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MADISON – As he stood before a crowd at the annual economic forecast luncheon of the Wisconsin Bankers Association, Gov. Scott Walker was upbeat about what 2017 promises for the state. His caveat, however, was all about people.

To be specific, Walker wants to ensure there are enough people ready, willing and able to take part in Wisconsin’s under-pressure workforce.

It’s a theme Walker can be expected to sound in his State of the State speech, his annual budget address and at many other stops along the way this year as policymakers confront Wisconsin’s workforce shortage.

“Workforce development is going to be the number one priority moving forward, because if you improve the workforce of the state, we improve the economic vitality of the state, and we improve the ability to expand jobs and prosperity to the state,” Walker told the bankers group.

It seems like we can’t talk about Planned Parenthood without talking about abortion, but the primary victims of Speaker Paul Ryan’s move to defund the national reproductive health organization won’t be those seeking the controversial medical procedure.

Instead, it will be people like the thousands of Wisconsinites who don’t make enough to purchase their own health insurance, forcing them to rely on the government to keep them healthy enough to live and work.

Ryan, R-Janesville, introduced this week a measure to stop all federal funding for Planned Parenthood primarily because of its connection to abortion services and the debunked claim PP was illegally selling baby parts.

“If we are unable to defeat this proposal and if all of our litigation options fail, yes, it will have a significant impact,” said Nicole Safar, Planned Parenthood of Wisconsin’s director of government relations.

As the holiday season wraps up, there are still organizations that need the giving spirit of Red Cross.

Hectic schedules and inclement weather in the winter months usually result in a drop in blood donations.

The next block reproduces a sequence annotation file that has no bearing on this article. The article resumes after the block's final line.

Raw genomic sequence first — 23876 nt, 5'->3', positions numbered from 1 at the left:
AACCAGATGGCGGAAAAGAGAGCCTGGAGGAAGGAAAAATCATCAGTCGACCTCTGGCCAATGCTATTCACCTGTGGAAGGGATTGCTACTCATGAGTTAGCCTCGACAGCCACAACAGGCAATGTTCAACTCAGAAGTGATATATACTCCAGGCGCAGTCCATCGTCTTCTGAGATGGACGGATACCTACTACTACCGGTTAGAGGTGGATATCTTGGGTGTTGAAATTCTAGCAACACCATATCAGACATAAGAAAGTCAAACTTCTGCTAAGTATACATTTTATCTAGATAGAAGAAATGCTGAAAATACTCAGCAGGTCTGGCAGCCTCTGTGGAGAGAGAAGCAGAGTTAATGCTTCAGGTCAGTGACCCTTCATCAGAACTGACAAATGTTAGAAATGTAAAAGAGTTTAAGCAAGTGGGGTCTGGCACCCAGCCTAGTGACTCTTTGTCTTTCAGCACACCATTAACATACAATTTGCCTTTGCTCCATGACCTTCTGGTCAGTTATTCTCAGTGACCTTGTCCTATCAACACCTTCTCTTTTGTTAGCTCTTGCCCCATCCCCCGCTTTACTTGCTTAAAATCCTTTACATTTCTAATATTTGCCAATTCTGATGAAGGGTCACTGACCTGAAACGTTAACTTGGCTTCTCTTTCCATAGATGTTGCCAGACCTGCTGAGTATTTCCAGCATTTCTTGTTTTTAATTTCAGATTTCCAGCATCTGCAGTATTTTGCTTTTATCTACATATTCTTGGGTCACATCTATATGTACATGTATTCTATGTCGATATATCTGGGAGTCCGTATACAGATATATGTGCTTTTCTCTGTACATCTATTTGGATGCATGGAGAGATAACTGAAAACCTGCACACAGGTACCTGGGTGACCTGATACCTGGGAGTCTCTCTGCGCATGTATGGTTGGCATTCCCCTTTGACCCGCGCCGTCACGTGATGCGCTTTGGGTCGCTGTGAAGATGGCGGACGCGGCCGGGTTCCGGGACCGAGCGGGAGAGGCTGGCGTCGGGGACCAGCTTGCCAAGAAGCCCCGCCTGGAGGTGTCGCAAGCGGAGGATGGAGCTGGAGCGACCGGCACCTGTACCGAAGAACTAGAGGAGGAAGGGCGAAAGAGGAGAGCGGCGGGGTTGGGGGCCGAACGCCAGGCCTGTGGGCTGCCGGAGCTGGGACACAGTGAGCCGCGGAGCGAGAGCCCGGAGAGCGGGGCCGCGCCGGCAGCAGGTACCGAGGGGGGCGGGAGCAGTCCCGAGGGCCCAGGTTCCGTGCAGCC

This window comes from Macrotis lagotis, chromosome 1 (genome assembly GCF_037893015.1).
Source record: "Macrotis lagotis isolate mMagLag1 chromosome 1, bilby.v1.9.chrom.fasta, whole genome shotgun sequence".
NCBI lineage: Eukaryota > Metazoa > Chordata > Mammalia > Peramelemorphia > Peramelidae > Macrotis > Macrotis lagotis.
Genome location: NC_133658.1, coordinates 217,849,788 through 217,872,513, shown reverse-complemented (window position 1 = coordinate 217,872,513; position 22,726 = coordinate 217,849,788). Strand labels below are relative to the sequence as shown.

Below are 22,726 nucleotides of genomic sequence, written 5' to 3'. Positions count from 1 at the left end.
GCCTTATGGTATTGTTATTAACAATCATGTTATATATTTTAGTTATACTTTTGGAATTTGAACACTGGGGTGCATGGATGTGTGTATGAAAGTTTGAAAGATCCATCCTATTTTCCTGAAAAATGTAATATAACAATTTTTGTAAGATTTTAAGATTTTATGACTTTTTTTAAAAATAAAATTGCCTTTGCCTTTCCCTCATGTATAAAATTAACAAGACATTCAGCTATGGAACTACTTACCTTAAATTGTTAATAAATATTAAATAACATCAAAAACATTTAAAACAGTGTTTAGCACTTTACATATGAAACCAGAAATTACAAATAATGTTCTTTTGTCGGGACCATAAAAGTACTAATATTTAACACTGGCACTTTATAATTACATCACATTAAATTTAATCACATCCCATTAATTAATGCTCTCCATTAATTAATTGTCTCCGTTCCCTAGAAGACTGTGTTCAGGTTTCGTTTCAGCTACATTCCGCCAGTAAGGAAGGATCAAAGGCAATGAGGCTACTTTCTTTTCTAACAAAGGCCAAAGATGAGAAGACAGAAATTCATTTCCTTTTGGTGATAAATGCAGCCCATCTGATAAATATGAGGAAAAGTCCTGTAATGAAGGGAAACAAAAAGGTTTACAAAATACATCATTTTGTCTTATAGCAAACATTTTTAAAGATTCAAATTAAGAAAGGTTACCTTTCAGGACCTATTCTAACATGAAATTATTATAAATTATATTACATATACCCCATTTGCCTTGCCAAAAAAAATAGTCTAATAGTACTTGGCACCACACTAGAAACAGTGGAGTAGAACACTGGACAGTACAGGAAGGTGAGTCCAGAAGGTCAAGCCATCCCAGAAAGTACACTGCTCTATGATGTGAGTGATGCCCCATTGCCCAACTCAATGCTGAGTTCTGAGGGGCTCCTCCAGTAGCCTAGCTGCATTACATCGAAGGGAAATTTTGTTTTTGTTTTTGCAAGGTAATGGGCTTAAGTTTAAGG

This year, the Red Cross saw about 37,000 fewer donations between November and December than they expected.

“Blood and platelet donations are critically needed in the coming days so that patients can continue to receive the lifesaving treatments they are counting on,” said Nick Gehrig, communications director of Red Cross Blood Services.

That’s why, in addition to stops at the high school and area business, the Red Cross set up a blood drive at the Comfort Inn & Suites.

Volunteers say there was still an incredible turnout with 91 appointments already set up and plenty more walk-ins stopping by.

There is something about the first day of the new year that gives people hope for a fresh start, even if those new year’s resolutions don’t get too far off the ground.

Look at all the messages—both positive and tongue-in-cheek—that I have received regarding the new year. People have said, “January is the Monday of months,” “I don’t call them New Year’s Resolutions; I prefer the term ‘casual promises to myself that I am under no legal obligation to fulfill,’” “A New Year’s Resolution is something that goes in one year and out the other,” “The procrastinator’s goal for the new year: My goal for 2017 is to accomplish the goals of 2016 which I should have done in 2015 because I made a promise in 2014 and planned to in 2013.

As winter kicks in to full gear so does flu season and officials say that this year’s strain of influenza is hitting older citizens in particular.

“That’s very typical of the type of virus that’s circulating,” Thomas Haupt, a respiratory epidemiologist with the Wisconsin Department of Health Services who serves as the state’s influenza surveillance coordinator said.

Influenza A H3 historically affects the older population more, making this year a reversal of last year’s strain of H1 which more commonly affects younger adults.

In Wisconsin, there have been 161 influenza cases to date this flu season and 95 influenza-associated hospitalizations, including eight children and 78 adults ages 50 and older.

Jackson County, however, hasn’t received reports of any such hospitalizations as a result of any flu or flu-like illnesses.